We especially support the creation of a fully independent regulator of English football, although we will need to see the detail—and soon. The regulator must have the powers and, if necessary, the teeth it needs to make the game more sustainable. Powers to block English clubs joining breakaway competitions, such as the European super league, are welcome, but this cannot be the full story. Issues such as financial redistribution remain subject to negotiation between the Premier League and the English Football League, and we have not yet seen meaningful progress on those talks. One other question occurred to me, which is: how does the regulator aim to operate in regulating the women’s game, because those leagues are becoming increasingly significant? Does the Minister believe there will be a breakthrough in the foreseeable future in looking at redistribution? We hope a deal can be done, but if the two bodies cannot agree, what role will the regulator play and have in facilitating, or even imposing, a new, more equitable system?

We are told that the owners and directors test will be strengthened, but yet again we need to see the detail. The sale of Newcastle raised a lot of questions at the time, not least whether the Saudi owners would use the club as a means of sportswashing. Within months, a third shirt was released with a striking and stronger-than-passing resemblance to the Saudi Arabia national kit. If the Government had implemented their proposals sooner, some of this could have been prevented, and with Man U on the market there is no doubt that some of these issues will arise again.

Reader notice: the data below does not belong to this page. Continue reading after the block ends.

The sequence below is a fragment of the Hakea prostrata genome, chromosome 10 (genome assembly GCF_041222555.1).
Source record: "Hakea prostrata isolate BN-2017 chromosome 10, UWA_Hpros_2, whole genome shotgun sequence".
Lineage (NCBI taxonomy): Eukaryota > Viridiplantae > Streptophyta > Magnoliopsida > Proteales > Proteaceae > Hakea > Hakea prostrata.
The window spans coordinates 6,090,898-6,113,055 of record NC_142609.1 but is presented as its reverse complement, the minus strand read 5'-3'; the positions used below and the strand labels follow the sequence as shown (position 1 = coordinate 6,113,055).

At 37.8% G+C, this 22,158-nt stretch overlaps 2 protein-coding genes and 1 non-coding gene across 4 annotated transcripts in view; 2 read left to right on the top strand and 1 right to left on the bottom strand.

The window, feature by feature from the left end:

To conclude, we welcome this important, if not largely symbolic, step, but, instead of more conversations about reform, what the national game really needs is the clear, concerted action that was set out in the Crouch report. I hope that the Minister can convince us today that that is going to be forthcoming sooner rather than later.

My Lords, looking through the review and the response, it is good, but it is not everything we hoped for. It is okay. To make it better would mean taking on a much more comprehensive attitude. The nub of this issue is redistribution. That is what everybody is talking about. We have a regulator that will step in if the other people cannot sort it out. That may not be strong enough. It almost certainly will not be, because people do not like giving up money. You can always find a use for money, justifying paying it to shareholders and players, you name it—but this is something where we will step in if we have to, and we almost certainly will.

The problems of professional sport are writ large behind this—let us face it, the problems around the redistribution of grounds and dodgy owners predate the Premier League. Before it was brought in, various organisations raised those problems with me. It is not a new problem; there is simply more money around now and a way of dealing with it more easily, if we intervene.